Archangel Michael

Byzantine (Early Medieval Period)

replica: from the British Museum, London

date of the original: 6th century AD

provenance of the original: now in the British Museum, London

description: One half of a diptych of which the other half is now lost. Draped figure of an archangel standing with orb in right hand, staff in left. Greek inscription reads lexou paronta kai mathon tenaitian. Resin replica; ivory original. Height 39.5 cm, width 13.5 cm, depth 1.5 cm.

This panel is one-half of a diptych, a hinged two-leaved tablet. The marks of three holes on the left border indicate the points at which the two panels were connected. This diptych was a book cover, whose illustration reflects the waning influence of Classicism giving way to the stylized medieval sensibility. In the Age of Justinian, roughly coinciding with the sixth century AD, ivory carvings were in vogue. They were inspired by Classical models but were adapted to Christian scenes.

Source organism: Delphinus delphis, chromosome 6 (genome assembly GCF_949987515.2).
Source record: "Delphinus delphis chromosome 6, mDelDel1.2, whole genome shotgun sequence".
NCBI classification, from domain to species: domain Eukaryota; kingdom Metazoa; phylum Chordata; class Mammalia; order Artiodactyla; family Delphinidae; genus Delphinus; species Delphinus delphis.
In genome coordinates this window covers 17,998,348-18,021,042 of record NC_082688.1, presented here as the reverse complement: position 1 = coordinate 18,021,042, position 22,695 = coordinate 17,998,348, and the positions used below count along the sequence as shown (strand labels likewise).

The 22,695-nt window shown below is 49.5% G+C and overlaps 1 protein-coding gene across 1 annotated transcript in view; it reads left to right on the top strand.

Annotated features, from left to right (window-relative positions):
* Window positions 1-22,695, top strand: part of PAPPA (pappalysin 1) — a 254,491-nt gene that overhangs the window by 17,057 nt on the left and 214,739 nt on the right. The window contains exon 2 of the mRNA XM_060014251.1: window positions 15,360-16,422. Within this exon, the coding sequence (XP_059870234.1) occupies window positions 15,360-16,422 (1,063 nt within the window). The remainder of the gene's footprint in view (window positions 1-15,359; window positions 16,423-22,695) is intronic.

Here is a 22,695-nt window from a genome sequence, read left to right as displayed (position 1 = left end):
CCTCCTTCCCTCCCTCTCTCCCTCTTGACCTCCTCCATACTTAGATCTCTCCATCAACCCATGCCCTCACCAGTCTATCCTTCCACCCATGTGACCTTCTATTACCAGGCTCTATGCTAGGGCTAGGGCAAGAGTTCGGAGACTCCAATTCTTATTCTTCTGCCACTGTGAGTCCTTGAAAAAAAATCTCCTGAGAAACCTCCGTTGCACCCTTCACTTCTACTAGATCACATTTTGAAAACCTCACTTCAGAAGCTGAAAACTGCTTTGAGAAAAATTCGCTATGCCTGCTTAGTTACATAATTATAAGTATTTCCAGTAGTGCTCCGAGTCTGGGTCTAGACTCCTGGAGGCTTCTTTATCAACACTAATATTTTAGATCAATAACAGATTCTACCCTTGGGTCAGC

The Archangel or Saint Michael who appears on this panel is probably a literal copy (with regard to its details) of a much more ancient figure (perhaps the goddess of victory, Nike (see: Nike Loosening Her Sandal), from whom the Christian angel is derived) that the carver had before his eyes. Although the precision of the Archangel, his classical robes and the architectural elements framing the figure embody some of the realism of antiquity, there is an obvious lack of perspective--the angel seems to hover over the staircase, barely touching the stairs. Painstaking Classical realism has clearly been abandoned in favour of added emphasis on symbolism. The unworldly pose of the figure is characteristically Byzantine.

The inscription, which must have been completed on the lost panel, translates, “Receive these gifts, and having learned the cause...”